Celebrating the Pagan Festivals
Religion and children. What’s the right thing to do?
As a former teacher of religious studies, I feel strongly that children should be able to learn about many religions and be able to choose which, if any, they wish to follow. If their parents are religious, they might of course learn more about that religion, but I don’t feel that they should have to follow that religion.
Are Stonelaughter and I religious? I don’t know. We’re spiritual for sure. Although we both class ourselves as Pagan, we don’t share the same Pagan beliefs – which is completely usual in Paganism. What we do share is a dislike of formalised religion, so we don’t attend regular meetings, ceremonies, celebrations or anything else, and in fact very much prefer not to take part in group worship of any kind.
We also agreed that our beliefs should not have to be our children’s beliefs, but we’ve been led by the children on this and both Bean and Plum have asked us to do more as a family to explore the Pagan Wheel of the Year and celebrate the festivals. We always have great intentions on this regard, but fall sadly short of them on many occasions. I think it’s fair to say that we have lost our festival mojo somewhat.
And if we’re honest with ourselves, not all the festivals speak to us equally either. I can’t speak for Stonelaughter in this regard but I find that Samhain, Yule, Mabon and Imbolc feel most important to me, and I find those easier to celebrate. I’m not sure I mean important, I mean that they are the ones I feel most comfortable with (which surely means I need to explore the others more!) and which I feel most connected to.
Beltane is next for me. We were handfasted at Beltane but over the years, I’ve struggled with connecting to the festival itself. I always try to celebrate Ostara with the children, but it’s another that I struggle to connect with. It makes for an odd spring!
Perhaps surprisingly, I also find Litha – Summer Solstice – difficult to connect to. I’ve never felt the need to go and join a group of others to watch the sun rise and I don’t feel the same impetus to celebrate as I do with Winter Solstice, Yule. Lastly is Lughnasadh (Lammas). A harvest festival (one of three), it takes me by surprise every year.
It’s clear I need to do more to engage with the festivals – how can help my children understand a faith they want to know more about if I’m not feeling it myself. I think the issue stems from the fact that I’ve always tried to connect with the festivals as presented (often through a story of the God and Goddess), but it doesn’t work for me. Now I’m finding my connection to Goddess again, I think this is the way I need to go back and connect with the festivals. It’s not a matter of faith or belief, or lack of it, simply a disconnection from the Wheel of the Year thanks to the vagaries of modern life. And I’m finding that as I deal with issues of old in my life, I’m feeling more spiritual again, which of course makes connection that much easier!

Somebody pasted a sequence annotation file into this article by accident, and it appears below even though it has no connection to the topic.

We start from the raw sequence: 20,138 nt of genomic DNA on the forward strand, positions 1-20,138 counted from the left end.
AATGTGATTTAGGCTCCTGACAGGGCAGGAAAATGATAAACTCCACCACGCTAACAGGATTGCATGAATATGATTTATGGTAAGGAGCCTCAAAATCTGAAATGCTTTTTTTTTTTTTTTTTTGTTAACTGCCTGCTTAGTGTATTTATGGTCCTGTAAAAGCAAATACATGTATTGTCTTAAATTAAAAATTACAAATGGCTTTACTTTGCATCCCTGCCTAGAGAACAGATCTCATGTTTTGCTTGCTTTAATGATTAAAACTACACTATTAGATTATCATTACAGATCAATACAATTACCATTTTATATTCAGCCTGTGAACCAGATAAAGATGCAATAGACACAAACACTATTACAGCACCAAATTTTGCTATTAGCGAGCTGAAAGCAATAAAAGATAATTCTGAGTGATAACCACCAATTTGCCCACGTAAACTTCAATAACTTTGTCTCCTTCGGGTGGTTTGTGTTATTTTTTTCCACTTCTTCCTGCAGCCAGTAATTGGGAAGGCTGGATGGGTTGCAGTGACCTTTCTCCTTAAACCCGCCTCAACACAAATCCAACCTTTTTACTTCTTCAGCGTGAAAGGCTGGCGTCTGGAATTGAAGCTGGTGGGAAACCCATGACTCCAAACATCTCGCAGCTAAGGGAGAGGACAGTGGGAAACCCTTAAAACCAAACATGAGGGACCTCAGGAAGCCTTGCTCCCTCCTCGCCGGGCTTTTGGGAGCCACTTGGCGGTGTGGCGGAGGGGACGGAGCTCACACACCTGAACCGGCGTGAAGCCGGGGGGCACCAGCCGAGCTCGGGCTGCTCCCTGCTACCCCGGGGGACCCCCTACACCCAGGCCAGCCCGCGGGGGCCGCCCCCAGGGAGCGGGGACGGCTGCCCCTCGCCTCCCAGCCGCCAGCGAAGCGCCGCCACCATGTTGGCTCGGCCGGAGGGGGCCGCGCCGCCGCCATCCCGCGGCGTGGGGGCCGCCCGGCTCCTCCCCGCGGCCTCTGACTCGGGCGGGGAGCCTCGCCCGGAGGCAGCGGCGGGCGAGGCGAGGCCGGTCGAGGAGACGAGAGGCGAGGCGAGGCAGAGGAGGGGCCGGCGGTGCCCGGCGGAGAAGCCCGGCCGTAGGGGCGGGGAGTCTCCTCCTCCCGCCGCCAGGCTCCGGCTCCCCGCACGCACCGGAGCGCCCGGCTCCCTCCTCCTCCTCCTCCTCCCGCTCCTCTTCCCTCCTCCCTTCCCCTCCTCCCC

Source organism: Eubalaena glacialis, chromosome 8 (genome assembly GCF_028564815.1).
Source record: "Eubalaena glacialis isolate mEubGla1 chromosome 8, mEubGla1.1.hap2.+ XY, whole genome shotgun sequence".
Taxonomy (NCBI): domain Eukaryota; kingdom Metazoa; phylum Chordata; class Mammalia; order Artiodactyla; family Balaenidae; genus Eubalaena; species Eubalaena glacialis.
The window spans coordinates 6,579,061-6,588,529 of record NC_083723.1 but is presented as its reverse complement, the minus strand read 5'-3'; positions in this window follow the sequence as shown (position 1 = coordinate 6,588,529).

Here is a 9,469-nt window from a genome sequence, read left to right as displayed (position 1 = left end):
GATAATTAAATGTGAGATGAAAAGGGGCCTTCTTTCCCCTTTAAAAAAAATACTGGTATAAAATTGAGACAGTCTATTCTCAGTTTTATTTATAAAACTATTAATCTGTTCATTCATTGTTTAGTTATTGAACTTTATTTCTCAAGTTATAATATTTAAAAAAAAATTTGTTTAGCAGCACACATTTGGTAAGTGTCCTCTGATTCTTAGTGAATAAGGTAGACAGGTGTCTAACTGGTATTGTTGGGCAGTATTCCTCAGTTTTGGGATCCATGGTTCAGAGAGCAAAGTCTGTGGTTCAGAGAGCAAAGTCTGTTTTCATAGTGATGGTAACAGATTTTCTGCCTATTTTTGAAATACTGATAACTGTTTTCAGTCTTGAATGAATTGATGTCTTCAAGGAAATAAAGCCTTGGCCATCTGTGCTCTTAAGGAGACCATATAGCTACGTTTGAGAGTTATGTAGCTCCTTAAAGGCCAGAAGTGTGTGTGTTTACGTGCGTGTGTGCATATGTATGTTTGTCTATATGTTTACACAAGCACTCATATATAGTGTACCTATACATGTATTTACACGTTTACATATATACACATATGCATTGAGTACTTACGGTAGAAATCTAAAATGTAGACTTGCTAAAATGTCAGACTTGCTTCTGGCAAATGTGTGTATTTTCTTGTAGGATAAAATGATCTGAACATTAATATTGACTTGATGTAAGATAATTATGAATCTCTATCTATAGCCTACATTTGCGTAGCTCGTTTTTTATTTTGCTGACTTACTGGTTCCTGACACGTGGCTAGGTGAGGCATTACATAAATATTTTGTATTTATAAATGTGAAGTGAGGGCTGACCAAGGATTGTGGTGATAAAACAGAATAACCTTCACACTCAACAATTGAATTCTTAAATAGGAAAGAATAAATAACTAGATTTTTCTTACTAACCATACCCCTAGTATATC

And so, to help me, and Plum who is particularly keen to find out about and take part in this aspect of Paganism, I’ve bought some books to share with the children. We have plenty of books about the various festivals, including recommendations for celebrations. We don’t feel the need for formal circle work though; for us informal celebrations with the children, including small activities (crafts with a spiritual element for instance), unplanned words and seasonal food that ties in with the festival seems to be the way to go. I’d rather explore connections between the seasons and the festivals, and connect them with Goddess in particular (but not exclusively). So we have three new books to explore – Let’s Talk About Pagan Festivals; Let’s Talk About Elements and The Pagan Wheel; Let’s Talk about Rites of Passage, Deity and Afterlife. I’ll be concentrating on the first two for the time being.